In today’s Pulse you’ll find the story of Bo Johnson’s battle against leukemia, one for which he somehow summons more courage every day. On Aug. 27, his doctor’s told him there was nothing more they could do for him, and Bo decided to come home.
I struggled to think of the best way to do justice to such a delicate subject.
Then I thought of all those who we honor after they’re gone. I thought of all the tributes I’ve written to people over the years, and how they always leave me with a sense of inadequacy.
I always wish I had written them a week earlier.
Last week Bo and his mother Annika agreed to talk openly and honestly about what they’ve been through and how they feel today, as they have throughout their journey. What readers should know is that over hours of conversation, what this 13-year-old boy confined to his bed didn’t exhibit was self-pity.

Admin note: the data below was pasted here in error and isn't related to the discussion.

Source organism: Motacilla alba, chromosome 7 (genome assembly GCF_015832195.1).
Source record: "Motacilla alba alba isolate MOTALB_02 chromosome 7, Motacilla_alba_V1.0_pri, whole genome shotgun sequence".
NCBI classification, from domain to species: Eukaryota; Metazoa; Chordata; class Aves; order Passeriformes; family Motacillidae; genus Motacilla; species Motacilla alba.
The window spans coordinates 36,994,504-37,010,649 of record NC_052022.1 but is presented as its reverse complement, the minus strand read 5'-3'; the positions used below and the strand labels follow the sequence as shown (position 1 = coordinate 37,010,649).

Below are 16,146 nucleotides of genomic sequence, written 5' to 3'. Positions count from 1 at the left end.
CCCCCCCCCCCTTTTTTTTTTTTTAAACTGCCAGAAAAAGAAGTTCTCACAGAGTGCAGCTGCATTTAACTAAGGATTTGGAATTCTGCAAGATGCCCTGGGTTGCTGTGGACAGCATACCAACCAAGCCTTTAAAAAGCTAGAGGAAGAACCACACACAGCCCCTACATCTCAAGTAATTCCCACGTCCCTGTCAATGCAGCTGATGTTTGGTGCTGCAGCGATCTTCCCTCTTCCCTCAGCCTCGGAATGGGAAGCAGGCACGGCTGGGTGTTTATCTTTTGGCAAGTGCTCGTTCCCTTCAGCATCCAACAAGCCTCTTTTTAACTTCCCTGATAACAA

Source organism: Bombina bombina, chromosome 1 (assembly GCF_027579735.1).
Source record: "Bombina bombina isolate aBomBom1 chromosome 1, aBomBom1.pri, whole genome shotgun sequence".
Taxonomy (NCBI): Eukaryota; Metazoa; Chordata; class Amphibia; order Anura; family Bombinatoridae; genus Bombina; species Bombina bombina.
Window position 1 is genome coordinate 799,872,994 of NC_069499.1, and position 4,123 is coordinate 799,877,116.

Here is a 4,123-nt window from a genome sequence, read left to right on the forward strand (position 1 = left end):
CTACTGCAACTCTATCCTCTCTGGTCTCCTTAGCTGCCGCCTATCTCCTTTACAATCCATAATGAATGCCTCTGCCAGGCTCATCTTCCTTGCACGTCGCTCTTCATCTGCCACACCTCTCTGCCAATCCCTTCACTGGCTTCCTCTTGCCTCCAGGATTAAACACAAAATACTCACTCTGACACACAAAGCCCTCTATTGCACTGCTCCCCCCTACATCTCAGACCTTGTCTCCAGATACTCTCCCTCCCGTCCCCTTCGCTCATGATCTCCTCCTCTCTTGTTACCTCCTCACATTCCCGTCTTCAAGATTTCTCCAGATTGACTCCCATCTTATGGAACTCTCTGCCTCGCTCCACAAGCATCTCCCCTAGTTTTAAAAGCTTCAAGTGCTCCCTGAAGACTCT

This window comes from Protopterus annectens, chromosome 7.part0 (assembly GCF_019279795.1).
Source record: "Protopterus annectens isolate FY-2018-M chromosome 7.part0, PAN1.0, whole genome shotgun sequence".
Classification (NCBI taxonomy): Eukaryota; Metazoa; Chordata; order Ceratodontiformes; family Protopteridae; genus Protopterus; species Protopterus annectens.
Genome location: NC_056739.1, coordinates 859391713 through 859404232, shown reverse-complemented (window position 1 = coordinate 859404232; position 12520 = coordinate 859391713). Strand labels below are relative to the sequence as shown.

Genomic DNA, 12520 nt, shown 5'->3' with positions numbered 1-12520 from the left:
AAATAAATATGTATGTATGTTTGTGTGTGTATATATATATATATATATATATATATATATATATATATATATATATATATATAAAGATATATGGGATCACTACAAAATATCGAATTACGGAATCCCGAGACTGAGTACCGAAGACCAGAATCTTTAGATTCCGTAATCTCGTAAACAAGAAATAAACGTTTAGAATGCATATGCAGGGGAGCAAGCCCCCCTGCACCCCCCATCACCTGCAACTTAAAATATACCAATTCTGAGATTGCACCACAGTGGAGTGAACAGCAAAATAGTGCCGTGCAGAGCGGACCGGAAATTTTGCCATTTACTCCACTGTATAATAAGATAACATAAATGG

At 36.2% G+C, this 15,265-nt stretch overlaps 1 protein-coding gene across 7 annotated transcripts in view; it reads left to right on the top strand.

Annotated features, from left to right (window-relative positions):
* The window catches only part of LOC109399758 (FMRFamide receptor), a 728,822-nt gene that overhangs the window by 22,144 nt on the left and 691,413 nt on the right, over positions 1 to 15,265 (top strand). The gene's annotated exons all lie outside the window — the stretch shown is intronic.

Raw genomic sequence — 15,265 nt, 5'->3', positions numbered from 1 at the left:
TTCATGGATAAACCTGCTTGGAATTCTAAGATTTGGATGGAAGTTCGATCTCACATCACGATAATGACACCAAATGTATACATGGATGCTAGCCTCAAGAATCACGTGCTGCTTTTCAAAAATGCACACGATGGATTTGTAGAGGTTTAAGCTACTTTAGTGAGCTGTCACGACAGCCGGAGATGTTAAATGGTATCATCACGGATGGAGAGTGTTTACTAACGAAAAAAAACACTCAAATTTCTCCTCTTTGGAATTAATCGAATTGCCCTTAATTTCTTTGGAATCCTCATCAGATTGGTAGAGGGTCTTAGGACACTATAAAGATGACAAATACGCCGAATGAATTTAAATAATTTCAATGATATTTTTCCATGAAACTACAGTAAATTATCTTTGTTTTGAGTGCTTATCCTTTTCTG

Bo spoke of things he wanted to do with his friends and of how much he wanted to live so that he could do for others what they have done for him. I was in awe of his strength, his kindness, and his appreciation for what his 13 years have given him.
He has brought out the best of this community and, more specifically, this community’s children. Bo and Annika’s willingness to share their fight, to reveal every up and every down so openly, has allowed people to feel, to show how much they care. Perhaps most importantly, they have opened the doors to difficult conversations between mothers and daughters, fathers and sons, among friends, and even strangers.
As Gibraltar School principal Kirk Knutson told me through a lump in his throat: “We’re better for Bo, and we’re better because of Bo.”
One need only take a drive through the freshly orange tint of Northern Door to recognize that.